Dorian is expected to approach the South Carolina coast Wednesday night and then move near or over that coast Thursday. The storm then moves on to North Carolina Thursday night and Friday.
4:20 p.m.: Several thousand people on the Georgia coast are without power, rising from earlier in the day.
Georgia Power was reporting 2,800 in the dark in the Savannah and Brunswick areas while Georgia EMC, which serves the remaining southeast coastal areas, was reporting 2,000 without power. That was up from 1,200 in the early afternoon but down from a brief high of 3,400 in midafternoon.
Also, for a brief period, 1,400 people far inland in South Georgia, along the Florida coast, were without power, according to the Georgia EMC power outage map.
Spokeswoman Terri Statham said such oscillations were typical, as repair workers fixed a circuit and lit up multiple homes.
Meanwhile, Georgia Southern University announced that class cancellation will be extended through Friday to afford time for any necessary travel and cleanup.
2 p.m.: Dorian was approaching Georgia’s doorstep, swirling off the coast of Jacksonville on a north-northwest trajectory at 9 mph, with a northward turn expected at night.
A weather station in Huguenot Park, Fla., reported sustained winds of 40 mph with a gust of 54 mph, while a buoy in the Atlantic saw a little more energy, with sustained winds of 49 mph. The numbers were similar to earlier reports.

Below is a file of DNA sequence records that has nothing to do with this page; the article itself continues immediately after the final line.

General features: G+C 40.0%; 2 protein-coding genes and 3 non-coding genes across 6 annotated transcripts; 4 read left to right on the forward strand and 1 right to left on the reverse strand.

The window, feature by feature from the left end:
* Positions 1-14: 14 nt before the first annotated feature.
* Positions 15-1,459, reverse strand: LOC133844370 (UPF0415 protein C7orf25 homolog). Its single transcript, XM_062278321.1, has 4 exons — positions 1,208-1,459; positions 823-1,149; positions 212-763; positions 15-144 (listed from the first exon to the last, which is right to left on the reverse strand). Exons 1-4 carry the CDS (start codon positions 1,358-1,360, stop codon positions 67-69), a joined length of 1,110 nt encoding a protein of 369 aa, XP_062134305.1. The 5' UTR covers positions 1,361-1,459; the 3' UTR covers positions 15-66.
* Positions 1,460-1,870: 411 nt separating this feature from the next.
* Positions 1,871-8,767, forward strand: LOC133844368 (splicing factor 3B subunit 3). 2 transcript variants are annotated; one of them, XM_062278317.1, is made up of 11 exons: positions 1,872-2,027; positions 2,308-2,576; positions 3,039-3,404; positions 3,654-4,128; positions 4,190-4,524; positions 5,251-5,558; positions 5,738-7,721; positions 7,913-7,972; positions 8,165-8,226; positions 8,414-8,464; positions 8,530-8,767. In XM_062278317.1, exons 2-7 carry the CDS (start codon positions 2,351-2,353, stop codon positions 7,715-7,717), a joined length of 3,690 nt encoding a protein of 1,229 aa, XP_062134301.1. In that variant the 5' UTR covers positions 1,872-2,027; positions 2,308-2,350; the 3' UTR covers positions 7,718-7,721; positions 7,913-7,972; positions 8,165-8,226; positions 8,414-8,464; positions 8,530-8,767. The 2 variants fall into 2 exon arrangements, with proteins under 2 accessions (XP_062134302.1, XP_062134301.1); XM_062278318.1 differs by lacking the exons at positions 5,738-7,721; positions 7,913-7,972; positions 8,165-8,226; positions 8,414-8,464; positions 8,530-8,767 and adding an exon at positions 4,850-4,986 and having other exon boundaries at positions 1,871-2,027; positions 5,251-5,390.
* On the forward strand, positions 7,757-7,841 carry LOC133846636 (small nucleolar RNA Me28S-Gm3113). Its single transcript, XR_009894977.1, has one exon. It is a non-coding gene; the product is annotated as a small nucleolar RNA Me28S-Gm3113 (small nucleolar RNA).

Officials were continuing to project the possibility of water rising along the Georgia coast ahead of the strong winds, reaching 3-5 feet above ground with 3-6 inches of rain forecast.
1:30 p.m.: “This is not a welcome mat to say, ‘Head back to the coast,’” Georgia Department of Transportation Commissioner Russell McMurry said at a 1 p.m. news conference with the governor. McMurry was talking about the decision to open eastbound lanes of I-16 a day after closing them in what’s called “contraflow,” when only traffic toward the interior is allowed.
Kemp said there was still time to leave the coast, with westbound traffic light, but acknowledged some would be staying put. He urged them to shelter in the strongest part of their house and to beware of falling trees and downed power lines.
Noon: Hurricane Dorian has accelerated to 9 m.p.h. as it grinds north-northwest toward Georgia.
The Category 2 hurricane has been lashing the Florida coast with maximum sustained winds near 105 mph and higher gusts. It is expected to remain a powerhouse for a “few” days, according to an 11 a.m. bulletin from the National Hurricane Center.
The monster has tentacles extending 70 miles from its core as it spins counter-clockwise, with tropical-storm-force winds extending outward up to 175 miles. A federal buoy off the Georgia coast recently reported sustained winds of 40 m.p.h. and a wind gust of 47 m.p.h. Several hours before that, a government weather station in St. Augustine Beach, Fla. reported sustained winds of 46 m.p.h. with a wind gust of 59.
On the current projected storm track, Dorian will move dangerously close to the Georgia coast through the early morning hours Thursday, bringing tropical storm conditions inland.
If it hits Georgia’s coast during the peak of high tide this afternoon, the water could reach 3-5 feet above the ground. It is predicted to produce 3-6 inches of rain along the entire Georgia coast, with as much as 9 inches in some spots, with potentially life-threatening flash floods. Water levels could rise “well in advance” of the strong winds, with surge-related flooding dependent upon how closely Dorian spins toward the coast.